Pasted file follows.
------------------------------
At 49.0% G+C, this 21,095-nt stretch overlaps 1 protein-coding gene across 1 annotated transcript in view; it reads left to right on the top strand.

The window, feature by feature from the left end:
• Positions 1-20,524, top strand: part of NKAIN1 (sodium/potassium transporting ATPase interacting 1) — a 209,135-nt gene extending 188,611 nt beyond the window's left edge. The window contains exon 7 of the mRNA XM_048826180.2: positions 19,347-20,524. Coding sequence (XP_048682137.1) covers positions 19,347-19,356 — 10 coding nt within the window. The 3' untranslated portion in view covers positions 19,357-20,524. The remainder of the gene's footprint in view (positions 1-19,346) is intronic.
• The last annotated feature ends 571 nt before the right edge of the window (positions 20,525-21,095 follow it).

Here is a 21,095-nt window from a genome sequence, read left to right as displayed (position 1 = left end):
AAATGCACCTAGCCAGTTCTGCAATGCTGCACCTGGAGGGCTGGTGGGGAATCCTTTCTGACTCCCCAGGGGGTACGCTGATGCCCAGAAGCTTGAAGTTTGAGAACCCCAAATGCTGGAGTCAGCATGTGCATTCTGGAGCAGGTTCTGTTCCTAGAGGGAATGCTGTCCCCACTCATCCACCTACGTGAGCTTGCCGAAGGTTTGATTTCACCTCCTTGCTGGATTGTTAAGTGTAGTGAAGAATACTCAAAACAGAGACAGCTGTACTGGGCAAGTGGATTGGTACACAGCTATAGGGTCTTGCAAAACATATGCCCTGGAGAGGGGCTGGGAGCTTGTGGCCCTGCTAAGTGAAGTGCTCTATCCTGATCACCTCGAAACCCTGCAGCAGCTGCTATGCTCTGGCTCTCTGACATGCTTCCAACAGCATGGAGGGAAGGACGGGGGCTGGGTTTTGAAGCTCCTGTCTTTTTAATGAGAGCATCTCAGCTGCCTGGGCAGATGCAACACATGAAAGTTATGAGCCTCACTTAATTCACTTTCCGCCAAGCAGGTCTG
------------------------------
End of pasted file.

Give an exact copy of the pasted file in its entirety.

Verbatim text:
At 49.0% G+C, this 21,095-nt stretch overlaps 1 protein-coding gene across 1 annotated transcript in view; it reads left to right on the top strand.

The window, feature by feature from the left end:
• Positions 1-20,524, top strand: part of NKAIN1 (sodium/potassium transporting ATPase interacting 1) — a 209,135-nt gene extending 188,611 nt beyond the window's left edge. The window contains exon 7 of the mRNA XM_048826180.2: positions 19,347-20,524. Coding sequence (XP_048682137.1) covers positions 19,347-19,356 — 10 coding nt within the window. The 3' untranslated portion in view covers positions 19,357-20,524. The remainder of the gene's footprint in view (positions 1-19,346) is intronic.
• The last annotated feature ends 571 nt before the right edge of the window (positions 20,525-21,095 follow it).

Here is a 21,095-nt window from a genome sequence, read left to right as displayed (position 1 = left end):
AAATGCACCTAGCCAGTTCTGCAATGCTGCACCTGGAGGGCTGGTGGGGAATCCTTTCTGACTCCCCAGGGGGTACGCTGATGCCCAGAAGCTTGAAGTTTGAGAACCCCAAATGCTGGAGTCAGCATGTGCATTCTGGAGCAGGTTCTGTTCCTAGAGGGAATGCTGTCCCCACTCATCCACCTACGTGAGCTTGCCGAAGGTTTGATTTCACCTCCTTGCTGGATTGTTAAGTGTAGTGAAGAATACTCAAAACAGAGACAGCTGTACTGGGCAAGTGGATTGGTACACAGCTATAGGGTCTTGCAAAACATATGCCCTGGAGAGGGGCTGGGAGCTTGTGGCCCTGCTAAGTGAAGTGCTCTATCCTGATCACCTCGAAACCCTGCAGCAGCTGCTATGCTCTGGCTCTCTGACATGCTTCCAACAGCATGGAGGGAAGGACGGGGGCTGGGTTTTGAAGCTCCTGTCTTTTTAATGAGAGCATCTCAGCTGCCTGGGCAGATGCAACACATGAAAGTTATGAGCCTCACTTAATTCACTTTCCGCCAAGCAGGTCTG